Earliest Chinese


8. If classical literature has thus nothing to tell us of Kasmir but the bare name, it is very different with the Chinese records. Buddhist pilgrims from China on their way to the sacred sites of the Indian plains visited Kaśmir and chose it as a resting place. Their itineraries as well as the records of the political relations established with Kasmir during a period of Chinese extension to the west, furnish us with a series of interesting data for the old geography of Kaśmir.

It seems difficult to ascertain from the materials at present accessible in translations or notices of European scholars, which is to be considered the earliest Chinese reference to Kaśmir. The difficulty is connected with the use of the geographical term Ki-pin. This name

tion into Cashappur or Caspapur, the latter of which forms is the proper reading of the Greek text;" Essay, p. 117.

1 It is curious to note that Kasyapapura was, according to an Indian authority quoted by Albērūnī, India, transl. Sachan, i. p. 298, one of the old names of Multān.

See RITTER, Erdkunde, ii. p. 1087; LASSEN, Ind. Alt., ii. p. 635 (where for *Kasyapapura > Kasmira an equally unfounded derivation from Kasyapamira is substituted); HUMBOLDT, Asie Centrale, i. p. 102; for modern works, e.g., MCCRINDLE, Ancient India, p. 108; Beal, Si-yu-ki, i. p. 148.

originally and properly designated the Upper Kabul Valley. It appears, however, at a period when Chinese knowledge of India was less developed, to have been used in a vague and general fashion for a variety of territories on the northern confines of India, among them also Kaśmir. However this may be, our loss seems scarcely to be great, as these notices of the Chinese Anualists regarding Ki-pin do not seem to give characteristic local details.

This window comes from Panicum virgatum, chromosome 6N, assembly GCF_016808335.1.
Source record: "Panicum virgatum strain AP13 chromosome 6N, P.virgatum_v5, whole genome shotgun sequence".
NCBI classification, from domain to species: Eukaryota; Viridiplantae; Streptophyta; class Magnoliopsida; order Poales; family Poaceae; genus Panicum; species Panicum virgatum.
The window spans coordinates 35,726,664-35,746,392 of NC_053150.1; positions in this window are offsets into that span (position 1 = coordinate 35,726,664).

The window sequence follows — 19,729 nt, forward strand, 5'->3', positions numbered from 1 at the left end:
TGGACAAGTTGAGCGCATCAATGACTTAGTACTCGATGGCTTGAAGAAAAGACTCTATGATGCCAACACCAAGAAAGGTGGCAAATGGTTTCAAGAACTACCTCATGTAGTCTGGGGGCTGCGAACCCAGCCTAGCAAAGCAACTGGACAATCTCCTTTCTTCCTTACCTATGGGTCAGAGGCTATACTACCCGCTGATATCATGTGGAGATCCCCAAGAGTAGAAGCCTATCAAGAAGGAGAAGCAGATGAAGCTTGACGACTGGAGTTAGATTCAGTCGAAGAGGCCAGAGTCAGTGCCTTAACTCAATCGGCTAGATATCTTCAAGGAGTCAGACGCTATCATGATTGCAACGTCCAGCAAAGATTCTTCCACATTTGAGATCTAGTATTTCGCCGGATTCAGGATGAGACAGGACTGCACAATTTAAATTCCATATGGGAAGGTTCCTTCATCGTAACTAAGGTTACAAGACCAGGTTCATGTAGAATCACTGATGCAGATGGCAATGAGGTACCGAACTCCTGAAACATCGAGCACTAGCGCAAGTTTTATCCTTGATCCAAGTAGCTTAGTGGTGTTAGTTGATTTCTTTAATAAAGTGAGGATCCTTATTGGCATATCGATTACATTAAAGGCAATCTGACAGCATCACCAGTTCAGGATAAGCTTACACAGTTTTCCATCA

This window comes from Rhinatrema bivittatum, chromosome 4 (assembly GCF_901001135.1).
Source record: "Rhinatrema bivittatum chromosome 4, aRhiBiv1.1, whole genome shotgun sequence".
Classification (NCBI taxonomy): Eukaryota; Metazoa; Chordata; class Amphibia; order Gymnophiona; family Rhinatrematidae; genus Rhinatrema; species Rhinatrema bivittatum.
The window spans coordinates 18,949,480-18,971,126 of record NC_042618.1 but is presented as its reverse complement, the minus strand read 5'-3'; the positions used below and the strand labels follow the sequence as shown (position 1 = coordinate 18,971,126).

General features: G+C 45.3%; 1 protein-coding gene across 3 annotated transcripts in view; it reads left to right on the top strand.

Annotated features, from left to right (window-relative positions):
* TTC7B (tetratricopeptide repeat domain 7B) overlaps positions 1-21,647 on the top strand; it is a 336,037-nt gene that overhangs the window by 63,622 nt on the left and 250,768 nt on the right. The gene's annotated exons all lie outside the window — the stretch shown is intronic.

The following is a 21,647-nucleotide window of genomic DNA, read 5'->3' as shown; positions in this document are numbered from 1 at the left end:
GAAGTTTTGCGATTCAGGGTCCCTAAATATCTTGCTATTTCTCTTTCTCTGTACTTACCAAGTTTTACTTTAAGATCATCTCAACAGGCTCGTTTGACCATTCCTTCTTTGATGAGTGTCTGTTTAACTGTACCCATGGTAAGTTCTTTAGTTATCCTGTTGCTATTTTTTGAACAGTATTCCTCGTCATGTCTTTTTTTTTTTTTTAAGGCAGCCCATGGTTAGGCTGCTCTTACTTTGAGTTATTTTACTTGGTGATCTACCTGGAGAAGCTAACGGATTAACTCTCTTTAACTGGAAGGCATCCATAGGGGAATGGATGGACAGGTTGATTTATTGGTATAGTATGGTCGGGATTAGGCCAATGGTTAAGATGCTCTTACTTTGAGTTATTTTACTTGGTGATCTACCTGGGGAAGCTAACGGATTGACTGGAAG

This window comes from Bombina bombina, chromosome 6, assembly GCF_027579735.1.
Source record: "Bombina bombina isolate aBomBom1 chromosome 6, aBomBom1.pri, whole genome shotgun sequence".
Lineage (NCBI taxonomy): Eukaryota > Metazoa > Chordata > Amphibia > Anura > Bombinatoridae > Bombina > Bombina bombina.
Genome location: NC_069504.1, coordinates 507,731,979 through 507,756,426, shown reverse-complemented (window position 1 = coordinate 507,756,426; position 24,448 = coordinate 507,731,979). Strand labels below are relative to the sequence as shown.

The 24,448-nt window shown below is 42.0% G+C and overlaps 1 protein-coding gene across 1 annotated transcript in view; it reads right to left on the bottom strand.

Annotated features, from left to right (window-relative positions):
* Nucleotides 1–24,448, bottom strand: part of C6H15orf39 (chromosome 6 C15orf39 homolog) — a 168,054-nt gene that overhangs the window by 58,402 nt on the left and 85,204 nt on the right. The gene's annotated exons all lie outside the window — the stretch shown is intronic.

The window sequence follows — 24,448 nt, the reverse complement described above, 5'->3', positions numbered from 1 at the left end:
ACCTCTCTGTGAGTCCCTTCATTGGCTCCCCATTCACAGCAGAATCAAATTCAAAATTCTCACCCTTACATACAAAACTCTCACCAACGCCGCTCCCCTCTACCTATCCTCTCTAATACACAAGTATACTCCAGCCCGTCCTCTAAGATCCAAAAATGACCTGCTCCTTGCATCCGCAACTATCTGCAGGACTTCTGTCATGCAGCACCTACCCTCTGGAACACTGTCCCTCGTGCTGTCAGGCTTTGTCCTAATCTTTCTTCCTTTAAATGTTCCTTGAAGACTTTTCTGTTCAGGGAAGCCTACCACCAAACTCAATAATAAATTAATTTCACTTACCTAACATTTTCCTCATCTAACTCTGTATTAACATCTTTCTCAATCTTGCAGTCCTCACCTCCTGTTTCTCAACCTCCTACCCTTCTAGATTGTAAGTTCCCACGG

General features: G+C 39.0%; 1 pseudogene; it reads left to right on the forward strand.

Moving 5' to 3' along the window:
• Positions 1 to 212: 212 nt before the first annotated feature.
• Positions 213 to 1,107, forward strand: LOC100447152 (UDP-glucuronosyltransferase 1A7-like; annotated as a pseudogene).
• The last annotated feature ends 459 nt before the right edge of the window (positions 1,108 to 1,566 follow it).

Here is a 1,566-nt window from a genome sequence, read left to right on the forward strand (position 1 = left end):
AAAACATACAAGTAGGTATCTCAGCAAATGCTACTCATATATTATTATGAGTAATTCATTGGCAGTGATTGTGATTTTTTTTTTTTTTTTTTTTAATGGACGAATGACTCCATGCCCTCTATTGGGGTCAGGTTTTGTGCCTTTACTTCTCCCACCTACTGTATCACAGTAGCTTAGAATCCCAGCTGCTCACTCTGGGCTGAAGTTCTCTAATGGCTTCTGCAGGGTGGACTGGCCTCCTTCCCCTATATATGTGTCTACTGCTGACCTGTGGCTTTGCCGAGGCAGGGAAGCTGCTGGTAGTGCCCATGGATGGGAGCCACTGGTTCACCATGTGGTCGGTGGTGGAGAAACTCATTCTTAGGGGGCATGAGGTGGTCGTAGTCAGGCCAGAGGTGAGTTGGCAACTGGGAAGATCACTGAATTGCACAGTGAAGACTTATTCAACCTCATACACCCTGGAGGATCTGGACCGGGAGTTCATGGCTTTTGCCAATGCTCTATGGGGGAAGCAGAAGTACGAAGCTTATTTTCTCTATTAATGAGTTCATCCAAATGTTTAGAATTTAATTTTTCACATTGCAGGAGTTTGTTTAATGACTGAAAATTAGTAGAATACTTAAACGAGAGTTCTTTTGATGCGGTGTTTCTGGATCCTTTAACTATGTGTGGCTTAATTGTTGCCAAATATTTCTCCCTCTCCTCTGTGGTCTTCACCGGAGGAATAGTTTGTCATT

The first clear reference to Kaśmir which I can trace at present, is contained in a record dating from 541 A.d. It is taken from the account of an Indian envoy who reached China during the early part of the reign of the T'ang dynasty.3 The name of Kasmir is not mentioned. Yet it is evident that M. PAUTHIER who published the extract, was right in referring to Kasmir the description given of the northern portion of India as a country "situated at the foot of the snowy mountains and enveloped by them on all sides like a precious jewel. In the south there is a valley which leads up to it and serves as the gate of the kingdom." The points noticed here are exactly those with which we meet in all Chinese accounts of Kaśmir.

9. Ninety years after the date of this notice Kaśmir was visited by HIUEN TSIANG. He reached the Valley from Urasa in the west and resided in it as an honoured guest for fully two years. The

Visit of Hiuen


records of the great Chinese pilgrim contain by far the fullest and most accurate description of Kaśmir that has come down to us from a foreign pen during the period with which we are here concerned.

Hiuen Tsiang must have entered Kasmir by the valley of the Vitasta as he describes his route as leading to the south-east of Uraśā, the present Hazara District. After crossing over mountains and treading along precipices' he arrived at the stone gate which is the western entrance of the kingdom.' We shall see below that this gate known also to Ou-k'ong and Albērūni, was the frontier watchstation or Duāra in the gorge of Bārāmūla (Varāhamūla). He passed the first night on Kasmir soil at Huşkapura, the modern Uşkür, opposite Bārāmūla. Thence he proceeded to the capital which he describes

1 Compare the explanations of Messrs. Lévi and Chavannes in their paper 'L'Itinéraire d'Ou-k'ong, Journal asiatique, 1895, vi. pp. 371 sqq., together with the supplementary and modifying statements, ib., 1896, vii. pp. 161 sq.

2 These notices are enumerated by Messrs. Lévi and Chavannes, Journal asiat., 1895, vi. pp. 378 sq.

3 G. PAUTHIER, Examen méthodique des faits qui concernent le Thian-Tchou ou l'Inde, Paris, 1839, p. 40.

4 See Si-yu-ki, transl. Beal, i. pp. 148 sqq.; Life of Hiuen Tsiang, transl. Beal, pp. 68 sqq.